Multifaceted collage of cultures
By Harriet Baker
For the Nigerian-born, LA-based artist Njideka Akunyili Crosby, home is a lot of things. It is both the country of her birth, where she lived until she was 16 and where her family remains, and it is the place in which she now resides, bound to by her marriage to a white American. Her works on paper — domestic interiors peopled by family groups or quiet lovers, set against a fabric of richly symbolic collage elements — tell complex stories about transcultural identity and everyday life.
They explore dislocation and diaspora, the way in which, she says, “immigrants occupy two places at once.” With luminous new works at Victoria Miro, her first solo show in the UK, the artist’s star is in the ascendant. In 2014, Tate acquired the diptych “Predecessors” (2013), and of the works in the exhibition, all are under £100,000 and for sale only to institutional collections.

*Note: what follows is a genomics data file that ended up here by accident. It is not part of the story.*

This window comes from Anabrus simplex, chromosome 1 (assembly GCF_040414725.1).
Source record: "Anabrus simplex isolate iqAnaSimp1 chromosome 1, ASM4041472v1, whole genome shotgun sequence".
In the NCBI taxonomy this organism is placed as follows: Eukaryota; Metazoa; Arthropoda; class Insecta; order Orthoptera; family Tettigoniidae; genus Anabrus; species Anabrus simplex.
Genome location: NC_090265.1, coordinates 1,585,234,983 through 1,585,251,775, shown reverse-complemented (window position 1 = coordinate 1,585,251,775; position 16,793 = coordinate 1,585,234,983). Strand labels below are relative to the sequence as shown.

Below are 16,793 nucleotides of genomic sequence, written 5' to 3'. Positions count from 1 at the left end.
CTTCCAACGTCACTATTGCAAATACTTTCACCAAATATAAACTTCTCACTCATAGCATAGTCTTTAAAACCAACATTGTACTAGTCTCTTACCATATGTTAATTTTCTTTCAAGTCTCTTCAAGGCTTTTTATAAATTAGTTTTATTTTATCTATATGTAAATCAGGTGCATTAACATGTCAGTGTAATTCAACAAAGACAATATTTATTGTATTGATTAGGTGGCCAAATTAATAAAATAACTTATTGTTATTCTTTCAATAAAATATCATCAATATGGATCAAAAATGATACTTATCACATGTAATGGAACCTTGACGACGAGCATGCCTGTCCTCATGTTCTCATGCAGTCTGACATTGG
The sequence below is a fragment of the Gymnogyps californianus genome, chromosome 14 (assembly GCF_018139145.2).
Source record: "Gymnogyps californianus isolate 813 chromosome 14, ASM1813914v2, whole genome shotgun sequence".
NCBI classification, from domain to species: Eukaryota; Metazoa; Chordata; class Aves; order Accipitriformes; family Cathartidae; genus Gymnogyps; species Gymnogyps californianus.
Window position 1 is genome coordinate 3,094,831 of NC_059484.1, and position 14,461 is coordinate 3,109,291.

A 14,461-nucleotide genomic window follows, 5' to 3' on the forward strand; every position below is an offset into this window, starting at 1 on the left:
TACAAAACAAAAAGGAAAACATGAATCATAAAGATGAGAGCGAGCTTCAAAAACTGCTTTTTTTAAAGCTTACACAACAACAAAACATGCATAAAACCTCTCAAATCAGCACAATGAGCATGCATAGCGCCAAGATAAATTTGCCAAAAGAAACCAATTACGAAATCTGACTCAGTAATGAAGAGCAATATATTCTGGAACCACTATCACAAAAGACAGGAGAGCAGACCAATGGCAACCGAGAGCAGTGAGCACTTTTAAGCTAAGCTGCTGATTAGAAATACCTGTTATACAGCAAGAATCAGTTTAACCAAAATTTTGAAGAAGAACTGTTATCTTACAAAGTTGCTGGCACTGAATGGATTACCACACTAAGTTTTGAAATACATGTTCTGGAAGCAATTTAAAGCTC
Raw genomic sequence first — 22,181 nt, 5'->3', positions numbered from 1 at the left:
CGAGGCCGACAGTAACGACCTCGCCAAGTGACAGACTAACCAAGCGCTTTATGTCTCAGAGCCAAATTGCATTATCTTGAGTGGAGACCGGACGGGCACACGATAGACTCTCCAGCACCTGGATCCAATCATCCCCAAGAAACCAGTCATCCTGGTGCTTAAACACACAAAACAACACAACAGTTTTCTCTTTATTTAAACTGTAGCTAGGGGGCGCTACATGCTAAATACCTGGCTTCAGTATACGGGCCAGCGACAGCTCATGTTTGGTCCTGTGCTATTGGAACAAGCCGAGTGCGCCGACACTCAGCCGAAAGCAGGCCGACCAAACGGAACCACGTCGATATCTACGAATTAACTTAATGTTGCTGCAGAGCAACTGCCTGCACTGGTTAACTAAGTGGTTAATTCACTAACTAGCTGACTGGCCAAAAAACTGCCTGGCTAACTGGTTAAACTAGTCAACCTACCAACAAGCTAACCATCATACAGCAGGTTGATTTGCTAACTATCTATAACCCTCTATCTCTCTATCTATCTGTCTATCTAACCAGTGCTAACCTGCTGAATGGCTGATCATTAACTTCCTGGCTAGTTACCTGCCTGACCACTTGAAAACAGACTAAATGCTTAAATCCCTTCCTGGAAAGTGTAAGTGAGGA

Chinua Achebe said that, “If you don’t like someone’s story, you write your own.” Achebe — along with the Nigerian writer Chimamanda Ngozi Adichie — is a touchstone for Akunyili Crosby, 33, who often borrows from literature for the titles of her works. (Her 2011 painting “Nyado: The Thing Around Her Neck”, references the writer’s 2009 short-story collection, The Thing Around Your Neck.) Like Ngozi Adichie, Akunyili Crosby has been called “Afropolitan”, a relatively recent label used to describe modern international Africans. But where the term has been criticised for being too general, Akunyili Crosby offers a strikingly nuanced portrait of black female experience.